Communities that are home to Colorado’s casinos are forging ahead with plans to reopen, even as they struggle to understand exactly how they get approval to do so.
Government and business leaders in Gilpin County have submitted a 50-page request for a variance from the state’s “safer-at-home” restrictions so the pinging of slot machines can rev up again. Teller County will likely resubmit its request to open the casinos, which the Colorado Department of Public Health and Environment rejected in late May.
“I think we have a really, really solid plan for allowing the casinos to open for everything from the capacity on the floor, what kinds of things have to be checked as people are coming in to what kinds of controls you have on the (slot) machines and the table games,” said Gilpin County Commissioner Ron Engels.
The plan even addresses closing off the appropriate number of urinals in the men’s bathrooms “to maintain social distancing,” Engels said.
While confident of their plans, Engels and Teller County Commissioner Marc Dettenrieder are less sure about the right route for getting approval to reopen the casinos. The state’s response to Teller County’s request for variances said bars and casinos aren’t allowed to open and that the state would issue guidance soon.
However, Gov. Jared Polis indicated in a May 26 news conference that it is up to the counties to recommend plans for reopening.
“There are no plans to reopen casinos at this time and (the state health department) will review all variance requests as they are received,” Conor Cahill, the governor’s spokesman, said in an email.
Teller County is seeking clarification from the governor’s office, the state Division of Gaming and the Colorado Department of Public Health and Environment, Dettenrieder said.
“We were a little confused. We are in the process of looking at a potential new variance request specific to casinos,” he added.
The CDPHE approved the county’s request to reopen restaurants, gyms and other facilities and included several conditions.
“It’s kind of a hot potato right now about where the approval is going to come from for the casinos to open,” said Matt Andrighetti, the general manager at Wildwood Casino in Cripple Creek.
Despite the uncertainty, Andrighetti said Wildwood is preparing to open. People’s temperatures will be taken before entering. The casino has invested in ultraviolet light equipment for disinfection. Cleaning crews will move from one section of the casino to another throughout the day. Crews will keep slot machines, chairs and other such “high-touch” areas as rails and elevator buttons clean.
“We have been in constant contact with our players, our customers, our employees and there’s definitely a lot of pent-up demand,” Andrighetti said. “We’re looking forward to a reopening for sure, but we also want to make sure that we do it in a responsible manner and that anything that we do isn’t go to incite a large outbreak.”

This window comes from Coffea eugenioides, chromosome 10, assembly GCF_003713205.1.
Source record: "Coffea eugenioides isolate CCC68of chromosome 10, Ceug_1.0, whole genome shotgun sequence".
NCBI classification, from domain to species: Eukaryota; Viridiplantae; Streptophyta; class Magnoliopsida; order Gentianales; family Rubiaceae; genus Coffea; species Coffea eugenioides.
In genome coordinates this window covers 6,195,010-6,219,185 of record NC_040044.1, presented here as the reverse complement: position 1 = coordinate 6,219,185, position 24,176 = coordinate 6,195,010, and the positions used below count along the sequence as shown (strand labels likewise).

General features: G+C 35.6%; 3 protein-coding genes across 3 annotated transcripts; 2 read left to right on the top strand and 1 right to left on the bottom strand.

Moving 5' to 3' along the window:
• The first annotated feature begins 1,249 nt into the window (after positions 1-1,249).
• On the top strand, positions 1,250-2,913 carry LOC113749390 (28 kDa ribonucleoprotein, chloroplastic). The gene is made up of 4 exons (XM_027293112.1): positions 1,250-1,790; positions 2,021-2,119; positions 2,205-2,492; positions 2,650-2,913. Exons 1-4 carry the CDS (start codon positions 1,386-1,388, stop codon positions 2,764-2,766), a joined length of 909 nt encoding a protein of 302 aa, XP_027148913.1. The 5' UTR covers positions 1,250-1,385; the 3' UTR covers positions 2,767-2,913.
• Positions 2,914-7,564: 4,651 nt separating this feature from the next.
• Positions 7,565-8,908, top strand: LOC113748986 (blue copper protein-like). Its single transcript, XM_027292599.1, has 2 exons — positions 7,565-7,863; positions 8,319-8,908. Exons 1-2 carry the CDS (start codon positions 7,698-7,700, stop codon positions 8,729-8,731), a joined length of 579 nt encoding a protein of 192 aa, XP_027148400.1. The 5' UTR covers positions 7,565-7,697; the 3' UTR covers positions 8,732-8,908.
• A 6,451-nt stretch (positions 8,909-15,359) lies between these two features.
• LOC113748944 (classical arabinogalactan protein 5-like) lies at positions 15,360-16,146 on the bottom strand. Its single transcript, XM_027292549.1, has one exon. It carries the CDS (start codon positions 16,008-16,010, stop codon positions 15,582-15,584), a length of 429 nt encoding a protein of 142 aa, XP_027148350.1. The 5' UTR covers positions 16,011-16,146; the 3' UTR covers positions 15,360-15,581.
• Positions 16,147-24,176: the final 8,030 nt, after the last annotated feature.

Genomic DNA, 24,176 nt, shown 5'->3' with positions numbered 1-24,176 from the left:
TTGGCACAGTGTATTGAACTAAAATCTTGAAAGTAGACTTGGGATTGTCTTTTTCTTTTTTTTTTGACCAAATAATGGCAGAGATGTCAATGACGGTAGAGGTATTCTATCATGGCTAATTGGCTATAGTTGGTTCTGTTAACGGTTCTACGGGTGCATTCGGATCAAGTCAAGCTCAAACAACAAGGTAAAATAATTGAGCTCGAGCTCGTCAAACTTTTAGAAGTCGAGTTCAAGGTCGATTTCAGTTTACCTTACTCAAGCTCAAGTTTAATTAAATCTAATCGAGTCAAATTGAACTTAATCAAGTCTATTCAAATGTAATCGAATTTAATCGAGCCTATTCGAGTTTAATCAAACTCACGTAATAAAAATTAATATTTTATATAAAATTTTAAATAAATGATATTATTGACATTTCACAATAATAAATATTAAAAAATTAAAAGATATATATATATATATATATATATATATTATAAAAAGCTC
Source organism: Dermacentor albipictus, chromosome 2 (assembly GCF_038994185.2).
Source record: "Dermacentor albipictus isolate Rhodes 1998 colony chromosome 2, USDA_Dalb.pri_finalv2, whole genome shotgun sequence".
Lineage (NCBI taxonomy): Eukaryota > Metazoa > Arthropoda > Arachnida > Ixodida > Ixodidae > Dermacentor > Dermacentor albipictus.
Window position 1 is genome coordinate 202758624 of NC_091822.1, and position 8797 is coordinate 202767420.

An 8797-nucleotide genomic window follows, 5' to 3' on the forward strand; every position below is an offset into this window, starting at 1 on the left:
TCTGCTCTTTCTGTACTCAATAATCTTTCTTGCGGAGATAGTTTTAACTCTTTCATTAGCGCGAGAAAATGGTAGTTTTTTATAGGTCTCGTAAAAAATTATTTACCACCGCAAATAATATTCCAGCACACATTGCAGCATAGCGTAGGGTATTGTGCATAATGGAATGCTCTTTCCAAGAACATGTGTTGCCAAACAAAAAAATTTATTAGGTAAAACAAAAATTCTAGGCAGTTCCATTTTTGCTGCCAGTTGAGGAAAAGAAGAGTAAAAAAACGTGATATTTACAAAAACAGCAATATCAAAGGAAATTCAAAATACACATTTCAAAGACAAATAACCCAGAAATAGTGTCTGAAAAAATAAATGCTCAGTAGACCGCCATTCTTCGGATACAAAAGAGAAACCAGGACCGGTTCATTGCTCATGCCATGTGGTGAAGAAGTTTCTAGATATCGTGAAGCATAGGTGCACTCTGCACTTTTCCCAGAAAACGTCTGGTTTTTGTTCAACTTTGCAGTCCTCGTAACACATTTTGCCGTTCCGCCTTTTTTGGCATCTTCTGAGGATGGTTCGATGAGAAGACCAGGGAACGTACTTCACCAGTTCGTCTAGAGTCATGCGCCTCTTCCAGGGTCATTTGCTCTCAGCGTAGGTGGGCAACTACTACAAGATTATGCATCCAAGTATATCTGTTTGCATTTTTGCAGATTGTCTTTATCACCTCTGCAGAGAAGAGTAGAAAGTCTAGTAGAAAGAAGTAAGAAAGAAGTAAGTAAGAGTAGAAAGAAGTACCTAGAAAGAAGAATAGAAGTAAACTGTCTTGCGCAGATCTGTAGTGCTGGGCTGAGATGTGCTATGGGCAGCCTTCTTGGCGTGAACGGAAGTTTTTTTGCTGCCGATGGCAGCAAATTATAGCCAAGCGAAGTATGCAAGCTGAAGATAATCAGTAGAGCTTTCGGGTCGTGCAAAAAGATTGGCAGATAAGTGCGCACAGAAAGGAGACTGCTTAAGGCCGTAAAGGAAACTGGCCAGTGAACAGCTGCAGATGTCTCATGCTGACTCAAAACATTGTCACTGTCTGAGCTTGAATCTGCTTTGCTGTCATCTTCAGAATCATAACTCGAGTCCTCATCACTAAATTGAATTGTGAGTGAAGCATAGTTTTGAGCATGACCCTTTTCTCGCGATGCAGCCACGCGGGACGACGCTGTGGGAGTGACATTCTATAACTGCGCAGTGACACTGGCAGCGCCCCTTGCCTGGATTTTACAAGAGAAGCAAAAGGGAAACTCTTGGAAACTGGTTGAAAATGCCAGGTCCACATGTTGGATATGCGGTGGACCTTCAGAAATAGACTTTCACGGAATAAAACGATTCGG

The casinos in Black Hawk and Central City have also been busy with preparations and are starting to bring back workers, Engels said. Gilpin County’s variance request, sent to the CDPHE May 26, includes the recommendation that each casino limit its occupancy to 30% of the capacity allowed by the fire code.
Engels anticipated getting an answer from the state in a few days. Closure of the casinos as part of statewide restrictions to slow the spread of COVID-19 has dealt the communities a huge economic blow, the commissioner said.
“Of the people who work in Gilpin County, 90% work in casinos. There are a lot of people who come up from the metro area,” Engels said. “About 5,500 work in Black Hawk and about 600 in Central City. That’s over 6,000 people who are pretty much out of a job.”
The county’s unemployment was 23% in April, the second highest behind Pitkin County at 23.1%, according to the Colorado Department of Labor and Employment.
Dettenrieder said close to 1,500 people in Teller County work for the casinos. The town of Cripple Creek has been hit the hardest, he said.
“The casinos, in my mind, have a lot of resources. They can deploy those resources to ensure the guidelines are put in place and acted upon,” Dettenrieder said.
The fallout from casinos shutting down has rippled out from the gambling communities across Colorado. The state garnered $12.2 million in taxes in March 2019 from the 30-some casinos, but only $5 million this March. The casinos were open just 16 days last month.
For more than two months, CinDee Spellman, her sister and brother have kept the family-owned Dostal Alley and Brew Pub in Central City open by offering take-out fare. She hopes to bring back as many of the 19 employees on furlough who feel comfortable returning.
“We pretty much have daily conversations about reopening,” Spellman said. “We can probably turn on every third machine for social distancing. We’re redoing our floor plan so that we can accommodate that.
“I’m very much looking forward to getting the doors open again, but doing it in a way that’s safe for everybody,” Spellman added.